Being informed about individual nutrients is important but thinking of them in a vacuum won't provide much benefit unless they work in synergy with other nutrients.
But one nutrient in particular that's caught my attention recently is vitamin B12. Though most of us have heard about this vitamin, I don't think we really understand the severity of vitamin B12 deficiency. When we go about our daily life, exhausted, anxious and depressed with brain fog hanging heavily over us, we don't necessarily think about vitamin B12 as being a missing piece.
Our ancestors did not have access to perfectly cut chicken tenders, ready for cooking. So when meat was available, they would eat the entire animal - literally head to tail. While I know most of us cringe at the thought of organ meats, that's precisely where all the nutrients lie. I'll get to that in a little but first, let's go back to why vitamin B12 is so important.
What is vitamin B12
Vitamin B12 is an essential water-soluble vitamin. It is not produced by the body and therefore has to be obtained from food or supplementation. It's required for the formation of red blood cells, the synthesis of DNA as well as proper neurological function.
Why is vitamin B12 important
Vitamin B12 is responsible for everything from proper digestion to mood stabilization, skin health, memory, warding off anemia, energy levels, skin and nail health and many others.
What can hinder vitamin B12 absorption
One bit I found interesting is that some conditions can actually affect the absorption of vitamin B12 so even though one thinks they may be getting the proper amount, there may be underlying reasons that lead to deficiency.
- Age - As we age, the absorption of vitamin B12 is greatly reduced especially for individuals over 50.
- IBD (Inflammatory Bowel Disease) Crohn's and Celiac disease are contributing factors to improper absorption.
- Leaky gut also known as intestinal permeability where the cells of the gut lining no longer provide a barrier to keep materials passing through the gut from entering the body.
- Gastric bipass surgery can also affect vitamin B12 absorption.
- Reduced gastric acid - In order for vitamin B12 to be absorbed, the stomach has to produce sufficient acid. This particularly affects the older population and those on stomach acid blocking drugs.
Symptoms of vitamin B12 deficiency
The symptoms of vitamin B12 deficiency may not always be obvious but a simple test from your doctor would easily determine if you're at risk. Here are some of the most common symptoms experience.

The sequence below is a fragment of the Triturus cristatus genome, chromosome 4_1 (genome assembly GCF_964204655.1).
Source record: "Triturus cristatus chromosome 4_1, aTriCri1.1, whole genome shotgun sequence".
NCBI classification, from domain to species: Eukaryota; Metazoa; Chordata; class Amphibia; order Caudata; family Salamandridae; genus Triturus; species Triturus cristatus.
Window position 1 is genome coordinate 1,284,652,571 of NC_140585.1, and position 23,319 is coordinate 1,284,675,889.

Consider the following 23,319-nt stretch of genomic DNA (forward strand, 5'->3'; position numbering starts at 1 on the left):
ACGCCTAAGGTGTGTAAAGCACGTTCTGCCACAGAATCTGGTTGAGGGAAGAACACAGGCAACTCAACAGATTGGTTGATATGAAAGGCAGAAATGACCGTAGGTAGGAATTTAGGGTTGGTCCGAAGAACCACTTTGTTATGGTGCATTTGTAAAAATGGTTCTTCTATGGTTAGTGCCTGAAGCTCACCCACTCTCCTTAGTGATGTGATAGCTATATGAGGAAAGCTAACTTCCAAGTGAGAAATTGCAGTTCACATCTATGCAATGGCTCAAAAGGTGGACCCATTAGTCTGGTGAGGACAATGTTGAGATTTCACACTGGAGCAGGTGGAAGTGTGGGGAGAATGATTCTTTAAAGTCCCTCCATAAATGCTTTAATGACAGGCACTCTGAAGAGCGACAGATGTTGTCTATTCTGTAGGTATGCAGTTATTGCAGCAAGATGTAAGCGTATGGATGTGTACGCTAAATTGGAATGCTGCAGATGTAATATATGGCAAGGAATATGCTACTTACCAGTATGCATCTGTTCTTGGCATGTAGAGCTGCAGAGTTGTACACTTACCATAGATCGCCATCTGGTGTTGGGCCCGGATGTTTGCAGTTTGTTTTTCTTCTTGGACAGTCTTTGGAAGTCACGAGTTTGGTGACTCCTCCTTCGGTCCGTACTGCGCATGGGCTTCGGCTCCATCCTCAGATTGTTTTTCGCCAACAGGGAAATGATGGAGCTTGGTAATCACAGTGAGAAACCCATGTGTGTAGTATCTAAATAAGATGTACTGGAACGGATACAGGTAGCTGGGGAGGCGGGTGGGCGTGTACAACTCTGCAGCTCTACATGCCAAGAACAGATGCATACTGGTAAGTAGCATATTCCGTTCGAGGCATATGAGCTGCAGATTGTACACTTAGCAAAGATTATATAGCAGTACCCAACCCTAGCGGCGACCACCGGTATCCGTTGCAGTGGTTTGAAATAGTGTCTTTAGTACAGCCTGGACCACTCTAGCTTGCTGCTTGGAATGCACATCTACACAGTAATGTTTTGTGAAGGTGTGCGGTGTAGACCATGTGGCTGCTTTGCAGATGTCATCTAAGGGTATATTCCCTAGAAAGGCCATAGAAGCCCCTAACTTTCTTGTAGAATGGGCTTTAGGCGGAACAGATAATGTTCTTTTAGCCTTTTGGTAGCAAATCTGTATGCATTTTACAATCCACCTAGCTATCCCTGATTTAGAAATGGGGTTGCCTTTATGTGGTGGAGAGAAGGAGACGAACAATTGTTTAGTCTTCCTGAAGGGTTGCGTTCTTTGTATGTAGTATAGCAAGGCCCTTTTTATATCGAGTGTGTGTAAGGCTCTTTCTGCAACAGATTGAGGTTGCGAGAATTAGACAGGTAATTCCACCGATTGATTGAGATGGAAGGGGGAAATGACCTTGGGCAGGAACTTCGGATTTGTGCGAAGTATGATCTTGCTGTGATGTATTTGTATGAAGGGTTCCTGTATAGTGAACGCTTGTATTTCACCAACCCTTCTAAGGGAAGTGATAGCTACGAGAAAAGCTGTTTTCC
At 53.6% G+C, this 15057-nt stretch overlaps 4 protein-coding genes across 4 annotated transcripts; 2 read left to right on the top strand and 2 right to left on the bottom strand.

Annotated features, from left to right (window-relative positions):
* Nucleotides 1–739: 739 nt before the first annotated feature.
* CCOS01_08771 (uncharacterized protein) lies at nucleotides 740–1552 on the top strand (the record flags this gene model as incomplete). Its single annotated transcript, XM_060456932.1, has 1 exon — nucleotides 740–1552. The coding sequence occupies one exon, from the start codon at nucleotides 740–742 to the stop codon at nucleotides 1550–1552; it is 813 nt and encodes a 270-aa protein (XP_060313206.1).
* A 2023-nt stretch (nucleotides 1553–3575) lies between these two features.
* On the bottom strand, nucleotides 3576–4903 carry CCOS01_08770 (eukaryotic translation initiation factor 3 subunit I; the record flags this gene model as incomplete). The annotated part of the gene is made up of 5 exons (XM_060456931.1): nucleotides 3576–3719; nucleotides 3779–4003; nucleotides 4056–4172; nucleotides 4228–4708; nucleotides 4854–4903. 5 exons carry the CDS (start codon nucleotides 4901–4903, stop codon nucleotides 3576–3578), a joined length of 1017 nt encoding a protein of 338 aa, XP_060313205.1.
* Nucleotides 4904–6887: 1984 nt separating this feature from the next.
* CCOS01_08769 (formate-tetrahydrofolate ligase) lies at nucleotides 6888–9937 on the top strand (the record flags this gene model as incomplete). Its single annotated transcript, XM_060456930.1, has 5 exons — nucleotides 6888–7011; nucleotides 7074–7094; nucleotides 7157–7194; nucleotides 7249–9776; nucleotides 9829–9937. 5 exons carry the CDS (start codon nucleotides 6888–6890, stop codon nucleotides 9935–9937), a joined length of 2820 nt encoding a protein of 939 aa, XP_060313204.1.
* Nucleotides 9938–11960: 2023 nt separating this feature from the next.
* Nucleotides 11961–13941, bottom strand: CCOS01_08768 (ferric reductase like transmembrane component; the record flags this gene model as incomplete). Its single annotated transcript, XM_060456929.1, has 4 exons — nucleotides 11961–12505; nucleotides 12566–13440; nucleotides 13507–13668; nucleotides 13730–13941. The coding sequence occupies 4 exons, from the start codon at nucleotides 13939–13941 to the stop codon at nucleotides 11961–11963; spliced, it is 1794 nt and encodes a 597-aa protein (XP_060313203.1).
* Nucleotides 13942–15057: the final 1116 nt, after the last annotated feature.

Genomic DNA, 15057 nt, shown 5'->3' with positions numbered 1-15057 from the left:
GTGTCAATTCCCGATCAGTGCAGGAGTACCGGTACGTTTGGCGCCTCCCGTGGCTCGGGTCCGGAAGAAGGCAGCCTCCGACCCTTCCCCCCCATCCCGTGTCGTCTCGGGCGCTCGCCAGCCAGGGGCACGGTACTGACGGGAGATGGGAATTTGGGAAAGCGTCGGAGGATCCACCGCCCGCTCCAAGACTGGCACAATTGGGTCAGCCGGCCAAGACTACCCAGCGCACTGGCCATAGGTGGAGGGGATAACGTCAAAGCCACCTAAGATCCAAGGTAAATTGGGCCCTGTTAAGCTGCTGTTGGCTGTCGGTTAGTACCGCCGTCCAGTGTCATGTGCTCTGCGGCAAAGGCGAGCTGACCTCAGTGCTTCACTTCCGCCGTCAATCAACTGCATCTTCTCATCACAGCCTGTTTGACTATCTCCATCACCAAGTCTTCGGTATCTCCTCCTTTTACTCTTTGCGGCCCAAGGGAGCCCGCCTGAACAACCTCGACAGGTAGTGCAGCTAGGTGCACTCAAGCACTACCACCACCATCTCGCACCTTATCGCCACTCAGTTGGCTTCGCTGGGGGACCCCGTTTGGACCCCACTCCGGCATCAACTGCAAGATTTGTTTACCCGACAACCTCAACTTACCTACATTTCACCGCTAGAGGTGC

- numbness or tingling in hands and feet
- brain fog
- impaired memory
- difficultly walking
- digestive issues such as cramps, diarrhea and nausea
- heart palpitations
- pernicious anemia (a decrease in red blood cells when the body can't absorb vitamin B12)
- bleeding gums
- muscle pain and weakness
- mood changes
- anxiety and depression
The good news is that most of these symptoms can easily be corrected at any time with proper nutritional support.
Benefits of vitamin B12
- Decreased depression symptoms - consuming foods rich in vitamin B12 in conjunction with folate rich foods has had a positive effect on those suffering from depression. There appears to be a direct link between low levels of vitamin B12 and depression.
- Mood stabilizing - increasing the intake of vitamin B12 can drastically affect mood and anxiety disorders. B vitamins, (particularly vitamin B12) are part of the neurotransmitter production process that are involved in mood stabilization.
- Increased energy levels - vitamin B12 plays a role in the production of DNA for new cells and the conversion of food into energy. One of the biggest side effects of pernicious anemia, as a result of vitamin B12 deficiency is fatigue.
- Improved memory - a review on the relationship between vitamin B12 and cognitive impairment shows that low levels of vitamin B12 may be associated with Alzheimer's disease, Parkinson's and dementia. "There is a small subset of dementias that are reversible with vitamin B12 therapy and this treatment is inexpensive and safe."
- Eczema support - some recent research has emerged showing that using vitamin B12 topically can help reduce symptoms of eczema. Though the study was conducted in children, it's certainly worth trying on either your child or yourself. Other beneficial resources for treating eczema are suggested here.
Sources of vitamin B12
When it comes to getting bang for your buck, clams and liver definitely top the charts. If you consume clams and/or liver just once a week, you will most certainly stave off Vitamin B12 deficiency without needing to supplement.
- Clams - 20 small (3131% RDA)
- Liver (beef and chicken) - 3oz (3,375% RDA)
- Canned Tuna - 3 oz (153% RDA)
- Salmon - 1/2 fillet (106% RDA)
- Trout - 1 fillet (76% RDA)
- Beef - 3 oz (36% RDA)
- Milk - 8 oz (18% RDA)
- Eggs - 1 large (10% RDA)
- Chicken breast 1 cup diced - (8% RDA)
Supplementing with vitamin B12
I realize the above mentioned foods are not vegan friendly and only two are vegetarian friendly. If this is the case for you, I highly recommend that you look into supplementation. "A common myth amongst vegetarians and vegans is that it’s possible to get B12 from plant sources like seaweed, fermented soy, spirulina and brewers yeast. But plant foods said to contain B12 actually contain B12 analogs called cobamides that block intake of and increase the need for true B12."
The great thing about vitamin B12 is that it's water soluble and similarly to vitamin C, if you take more than your body needs, you will just pee it out so there is little safety concern. Though I will say, as always, if you're pregnant or nursing, please consult your doctor or midwife before supplementing.
So whether you're vegan, vegetarian or simply don't feel like you're able to consume the adequate amount of B12 foods, here are some supplements to help you reverse or prevent vitamin B12 deficiency.